Now, for the first time in a century, Zane Grey’s best-known novel is presented in its original form exactly as he wrote it. In Cottonwoods, Utah, in 1871, a woman stands accused and a man is sentenced to whipping. Into this travesty of small-town justice rides the one man whom the town elders fear. His name is Lassiter, and he is a notorious gunman who’s come to avenge his sister’s death. It doesn’t take Lassiter long to see that this once peaceful Mormon community is controlled by the corrupt Deacon Tull, a powerful elder who’s trying to take the woman’s land by forcing her to marry him, branding her foreman as a dangerous “outsider.” Lassiter vows to help them, but when the ranch is attacked by horse thieves, cattle rustlers, and a mysterious masked rider, he realizes that they’re up against something bigger—and more brutal—than the land itself. When in the early 1900s Zane Grey took this manuscript to two publishing companies, they rejected it because of the theme of Mormon polygamy, fearing it would offend their readers and subscribers. Then Grey made a special plea to Frederick Duneka, who was vice-president of Harper & Bros. and who had been Mark Twain’s editor at that company. Duneka and his wife read the novel and liked it but they, too, feared it would offend some readers. Harper & Bros. agreed to publish a changed version of the novel and purchased both the book and magazine-serial rights. Given the task of executing the necessary editorial changes, a senior editor of the company made changes in tone, diction, and style as well as content. The novel first appeared in nineteen installments in the monthly magazine Field & Stream from January 1912 to July 1913. Blackstone Audio here presents the original, uncensored, unabridged novel Riders of the Purple Sage, obtained through the Golden West Literary Agency with the cooperation of Zane Grey’s son, Loren Grey, and the Ohio State Historical Society. Riders of The Purple Sage is undoubtedly the most famous novel of the American West. Grey’s narrative momentum, mastery of suspense, and thorough understanding of the mythic power of the landscape set this genre-defining proto-Western apart from the countless Hollywood movies and pulp novels it inspired.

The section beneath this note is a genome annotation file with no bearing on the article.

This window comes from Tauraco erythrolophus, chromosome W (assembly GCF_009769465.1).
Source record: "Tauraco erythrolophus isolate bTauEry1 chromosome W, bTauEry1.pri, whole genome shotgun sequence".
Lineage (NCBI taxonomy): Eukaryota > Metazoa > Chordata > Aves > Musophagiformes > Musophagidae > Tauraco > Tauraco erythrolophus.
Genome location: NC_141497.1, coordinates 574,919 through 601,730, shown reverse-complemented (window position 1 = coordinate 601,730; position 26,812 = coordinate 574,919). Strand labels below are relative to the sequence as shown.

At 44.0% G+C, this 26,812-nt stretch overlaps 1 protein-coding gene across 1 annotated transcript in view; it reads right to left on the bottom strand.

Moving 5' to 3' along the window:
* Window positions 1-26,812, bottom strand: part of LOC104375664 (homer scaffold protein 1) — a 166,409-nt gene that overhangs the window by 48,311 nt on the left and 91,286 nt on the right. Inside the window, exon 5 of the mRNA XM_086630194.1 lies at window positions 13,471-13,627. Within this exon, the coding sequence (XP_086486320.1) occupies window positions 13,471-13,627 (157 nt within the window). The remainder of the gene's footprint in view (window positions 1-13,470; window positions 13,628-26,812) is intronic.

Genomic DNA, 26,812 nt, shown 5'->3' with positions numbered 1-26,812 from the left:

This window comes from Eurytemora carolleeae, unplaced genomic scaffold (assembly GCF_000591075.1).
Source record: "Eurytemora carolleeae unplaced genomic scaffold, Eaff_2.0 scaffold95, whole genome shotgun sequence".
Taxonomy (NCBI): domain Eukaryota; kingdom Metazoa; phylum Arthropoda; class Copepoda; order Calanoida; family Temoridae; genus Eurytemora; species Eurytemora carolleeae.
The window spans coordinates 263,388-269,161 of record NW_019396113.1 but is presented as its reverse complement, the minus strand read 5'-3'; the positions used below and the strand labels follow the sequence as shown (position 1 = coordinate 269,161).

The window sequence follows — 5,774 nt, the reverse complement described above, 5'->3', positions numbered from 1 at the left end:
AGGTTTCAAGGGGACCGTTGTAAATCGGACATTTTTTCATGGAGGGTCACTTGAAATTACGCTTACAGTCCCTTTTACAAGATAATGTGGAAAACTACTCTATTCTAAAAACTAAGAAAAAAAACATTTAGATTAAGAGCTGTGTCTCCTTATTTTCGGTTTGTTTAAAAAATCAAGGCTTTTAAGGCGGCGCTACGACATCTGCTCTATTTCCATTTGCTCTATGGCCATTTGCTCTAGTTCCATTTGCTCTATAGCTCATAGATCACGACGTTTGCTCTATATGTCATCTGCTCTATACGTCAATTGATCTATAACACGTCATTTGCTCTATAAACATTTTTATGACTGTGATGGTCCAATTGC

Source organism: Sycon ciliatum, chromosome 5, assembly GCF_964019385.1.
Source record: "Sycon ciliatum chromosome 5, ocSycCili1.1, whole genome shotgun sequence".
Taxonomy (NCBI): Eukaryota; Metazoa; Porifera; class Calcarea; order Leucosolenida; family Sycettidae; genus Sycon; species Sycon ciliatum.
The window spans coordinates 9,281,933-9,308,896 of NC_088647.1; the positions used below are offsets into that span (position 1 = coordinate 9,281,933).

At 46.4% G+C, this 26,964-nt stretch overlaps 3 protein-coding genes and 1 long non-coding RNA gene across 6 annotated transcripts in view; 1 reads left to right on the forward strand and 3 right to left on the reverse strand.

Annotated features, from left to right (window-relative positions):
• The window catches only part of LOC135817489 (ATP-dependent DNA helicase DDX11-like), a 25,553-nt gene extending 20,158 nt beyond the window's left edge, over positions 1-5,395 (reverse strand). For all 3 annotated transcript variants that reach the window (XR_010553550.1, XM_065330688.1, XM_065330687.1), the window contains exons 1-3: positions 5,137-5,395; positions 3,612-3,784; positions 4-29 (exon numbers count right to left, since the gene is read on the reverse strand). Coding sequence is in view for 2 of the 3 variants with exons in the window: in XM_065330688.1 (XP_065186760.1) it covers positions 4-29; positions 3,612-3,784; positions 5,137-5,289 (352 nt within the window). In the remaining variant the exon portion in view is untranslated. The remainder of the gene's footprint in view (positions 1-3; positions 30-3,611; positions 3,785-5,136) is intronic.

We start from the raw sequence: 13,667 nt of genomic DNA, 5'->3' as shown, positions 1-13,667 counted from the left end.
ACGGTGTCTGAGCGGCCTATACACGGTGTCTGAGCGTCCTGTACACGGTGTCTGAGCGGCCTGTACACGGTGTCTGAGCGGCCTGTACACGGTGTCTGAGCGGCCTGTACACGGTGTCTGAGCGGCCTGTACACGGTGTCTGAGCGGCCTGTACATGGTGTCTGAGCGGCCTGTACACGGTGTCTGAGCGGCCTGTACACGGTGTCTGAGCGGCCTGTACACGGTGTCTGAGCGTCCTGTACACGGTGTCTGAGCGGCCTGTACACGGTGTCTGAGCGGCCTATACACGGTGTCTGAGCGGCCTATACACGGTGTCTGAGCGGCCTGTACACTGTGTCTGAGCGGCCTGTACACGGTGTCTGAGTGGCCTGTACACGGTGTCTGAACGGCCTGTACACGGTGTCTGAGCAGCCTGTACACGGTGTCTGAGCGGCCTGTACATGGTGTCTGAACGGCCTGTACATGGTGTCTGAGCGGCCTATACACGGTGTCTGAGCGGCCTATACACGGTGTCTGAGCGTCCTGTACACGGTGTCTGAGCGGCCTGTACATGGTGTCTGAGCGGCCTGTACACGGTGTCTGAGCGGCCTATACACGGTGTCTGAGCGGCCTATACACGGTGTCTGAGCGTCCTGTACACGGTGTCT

Learn More